What are the main characteristics of Camellia japonica?

As roses fade from view bright camellia blooms are always ready and waiting. Beautiful evergreen and prolific flowering japonicas are the most popular and largest group grown in Adelaide, easily recognized by their neat glossy dense green foliage.  Plants will grow into a large garden bush or can be easily maintained as a tub specimen.  Flowers will last for many weeks depending on the prevailing weather unlike camellia sasanqua which will blow away in a breeze.

What are their soil requirements?

Good drainage is essential. They prefer a soil which has high humus content, described as an acid soil with a pH of around 5.5 to 6.5. This soil can be purchased in bags from your local garden centre or alternatively mix your own using course sand, loan, peat moss and well rotted compost. Remember your soil will be well worth your investment, it will mean the difference between a healthy plant or a struggling unhappy plant.

Should I mulch my camellias?

Yes! This will help keep the top soil layer moist and cool. Please mulch your whole garden especially with our new water conservation laws.  We use pea straw, but the sky is the limit use what ever is easy and cost efficient for you.  Shredded pine bark is every attractive with its dark brown finish and will also improve your soils condition. Make sure that you keep the mulch a few inches form the trunk of all your plants.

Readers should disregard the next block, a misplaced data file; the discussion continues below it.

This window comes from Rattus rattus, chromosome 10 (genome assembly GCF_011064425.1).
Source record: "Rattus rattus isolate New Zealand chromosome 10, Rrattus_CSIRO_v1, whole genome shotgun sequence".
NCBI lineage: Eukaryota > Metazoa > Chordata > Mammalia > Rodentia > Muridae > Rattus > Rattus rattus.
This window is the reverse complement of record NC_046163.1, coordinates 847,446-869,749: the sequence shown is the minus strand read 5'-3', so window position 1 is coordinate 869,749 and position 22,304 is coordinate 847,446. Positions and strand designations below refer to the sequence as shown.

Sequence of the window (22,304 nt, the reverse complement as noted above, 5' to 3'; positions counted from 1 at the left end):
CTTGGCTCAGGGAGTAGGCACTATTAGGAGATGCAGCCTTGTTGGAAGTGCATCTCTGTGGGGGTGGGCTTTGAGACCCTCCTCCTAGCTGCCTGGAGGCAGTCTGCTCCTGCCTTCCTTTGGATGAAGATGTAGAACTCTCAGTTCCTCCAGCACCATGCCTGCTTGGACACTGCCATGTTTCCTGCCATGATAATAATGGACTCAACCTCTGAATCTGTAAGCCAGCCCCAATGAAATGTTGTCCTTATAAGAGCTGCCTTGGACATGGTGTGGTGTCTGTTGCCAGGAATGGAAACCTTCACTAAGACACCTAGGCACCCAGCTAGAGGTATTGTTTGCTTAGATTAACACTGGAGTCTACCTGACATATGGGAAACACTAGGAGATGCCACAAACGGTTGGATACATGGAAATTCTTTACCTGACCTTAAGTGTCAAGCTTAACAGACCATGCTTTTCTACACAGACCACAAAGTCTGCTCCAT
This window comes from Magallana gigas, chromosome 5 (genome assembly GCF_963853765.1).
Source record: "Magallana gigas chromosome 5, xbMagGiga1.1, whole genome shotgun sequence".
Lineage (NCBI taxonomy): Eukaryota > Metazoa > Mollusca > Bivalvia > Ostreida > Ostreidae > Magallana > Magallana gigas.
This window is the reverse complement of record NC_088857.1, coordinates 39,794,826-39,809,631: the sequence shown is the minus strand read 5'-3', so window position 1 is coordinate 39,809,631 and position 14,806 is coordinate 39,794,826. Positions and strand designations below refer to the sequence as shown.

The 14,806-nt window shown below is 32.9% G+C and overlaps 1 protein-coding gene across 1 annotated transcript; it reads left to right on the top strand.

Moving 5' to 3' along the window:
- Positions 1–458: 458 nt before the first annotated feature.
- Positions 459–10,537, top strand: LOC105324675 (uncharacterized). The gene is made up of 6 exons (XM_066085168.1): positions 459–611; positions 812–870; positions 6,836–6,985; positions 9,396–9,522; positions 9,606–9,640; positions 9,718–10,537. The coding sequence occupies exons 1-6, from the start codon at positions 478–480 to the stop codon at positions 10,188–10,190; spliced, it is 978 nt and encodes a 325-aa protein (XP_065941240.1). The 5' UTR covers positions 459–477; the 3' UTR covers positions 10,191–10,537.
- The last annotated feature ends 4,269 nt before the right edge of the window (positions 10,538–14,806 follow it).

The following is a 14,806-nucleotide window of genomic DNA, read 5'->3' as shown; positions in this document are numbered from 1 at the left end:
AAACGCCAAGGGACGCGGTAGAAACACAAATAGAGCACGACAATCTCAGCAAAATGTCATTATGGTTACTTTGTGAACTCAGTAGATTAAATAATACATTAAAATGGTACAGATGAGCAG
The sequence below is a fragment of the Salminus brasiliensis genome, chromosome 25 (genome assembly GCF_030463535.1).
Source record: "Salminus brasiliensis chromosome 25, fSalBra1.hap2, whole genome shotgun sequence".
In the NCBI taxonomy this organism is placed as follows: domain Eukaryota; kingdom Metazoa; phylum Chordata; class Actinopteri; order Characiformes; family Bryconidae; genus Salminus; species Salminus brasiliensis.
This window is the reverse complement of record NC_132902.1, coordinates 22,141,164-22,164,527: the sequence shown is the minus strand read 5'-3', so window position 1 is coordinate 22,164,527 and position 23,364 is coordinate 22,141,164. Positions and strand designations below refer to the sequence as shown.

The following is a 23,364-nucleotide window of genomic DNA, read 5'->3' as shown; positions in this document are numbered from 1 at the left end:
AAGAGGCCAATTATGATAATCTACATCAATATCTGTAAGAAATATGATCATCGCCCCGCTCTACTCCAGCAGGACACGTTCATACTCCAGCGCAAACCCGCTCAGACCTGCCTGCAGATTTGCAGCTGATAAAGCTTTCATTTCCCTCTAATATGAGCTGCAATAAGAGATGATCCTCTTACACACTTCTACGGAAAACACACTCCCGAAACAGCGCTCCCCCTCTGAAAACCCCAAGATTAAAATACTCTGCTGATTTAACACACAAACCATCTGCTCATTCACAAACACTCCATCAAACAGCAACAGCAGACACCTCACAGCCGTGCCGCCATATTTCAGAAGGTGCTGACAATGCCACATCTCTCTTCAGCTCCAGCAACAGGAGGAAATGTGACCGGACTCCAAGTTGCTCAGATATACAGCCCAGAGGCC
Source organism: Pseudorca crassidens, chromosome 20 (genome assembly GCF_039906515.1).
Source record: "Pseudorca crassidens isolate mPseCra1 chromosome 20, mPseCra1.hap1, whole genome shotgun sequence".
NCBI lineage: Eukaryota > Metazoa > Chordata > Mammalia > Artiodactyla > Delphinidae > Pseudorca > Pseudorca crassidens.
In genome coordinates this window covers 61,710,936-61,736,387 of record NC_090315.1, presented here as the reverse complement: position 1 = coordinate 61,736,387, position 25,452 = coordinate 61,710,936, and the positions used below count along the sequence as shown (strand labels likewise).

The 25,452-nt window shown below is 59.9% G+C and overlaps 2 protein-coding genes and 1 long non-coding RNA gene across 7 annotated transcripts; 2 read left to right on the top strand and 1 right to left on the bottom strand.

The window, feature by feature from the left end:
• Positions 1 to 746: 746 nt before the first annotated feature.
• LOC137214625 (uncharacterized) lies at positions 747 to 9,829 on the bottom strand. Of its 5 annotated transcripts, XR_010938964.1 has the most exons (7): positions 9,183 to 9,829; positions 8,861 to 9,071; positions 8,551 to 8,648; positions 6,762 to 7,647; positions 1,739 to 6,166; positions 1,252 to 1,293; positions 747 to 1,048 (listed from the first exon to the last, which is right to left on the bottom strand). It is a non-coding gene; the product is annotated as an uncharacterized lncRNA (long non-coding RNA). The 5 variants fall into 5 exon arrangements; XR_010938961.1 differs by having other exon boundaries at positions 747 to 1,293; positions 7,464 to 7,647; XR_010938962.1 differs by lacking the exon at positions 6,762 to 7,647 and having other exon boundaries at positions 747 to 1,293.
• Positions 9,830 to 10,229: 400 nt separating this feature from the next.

Can I prune my camellias?

Most camellias are tidy growers but when necessary they love to be pruned. If you are cutting flowers to display inside this will help your camellia bush to remain a dense compact shape.  If your camellia have got too tall it’s easy to carefully prune the top foliage.  Camellias respond well to a prune for shape immediately after flowering season, which is mid to late September.

Do camellias grow in sun?

Camellia sasanqua are the early autumn flowering variety that will tolerate a sunnier position as long as your mulching, watering and soil preparation is attended to.

If you would like to grow a C. japonica in a sunnier position you must make sure that you have selected a hardier variety, eg Great Eastern The Czar or the Emperor of Russia. In general the darker red blooms are tougher and happier in more sun than the paler softer coloured varieties.

 When do I fertilise my Camellias?

If you would like to achieve optimum growth fertilise in early spring and again in mid summer. Fertilizers such as slow release Osmocote are easy to use and perfect for plants grown in containers.  In the garden situation an organic fertilizers such as Blood and Bone or any of the commercial Camellia Azalea fertilizers or well aged chicken, sheep, cow or pig manure can be useful, the best advise is don’t over do it! Always follow a feeding with a good watering.

Can I move my camellia?

Of course you can! However timing is important and the best time is in late autumn through winter. Large plants can be moved by taking the root ball equivalent to the size of the top foliage. You will find that camellias have surface roots, so if you damage a few and this is quite possible make sure that you prune the top foliage to compensate for root loss. Make sure that you have your new home ready and place it facing the same direction as it was growing.  Easily done by marking east with a tag before moving. Remember to give your moved camellia a deep soaking.

arris, June 15th, 2016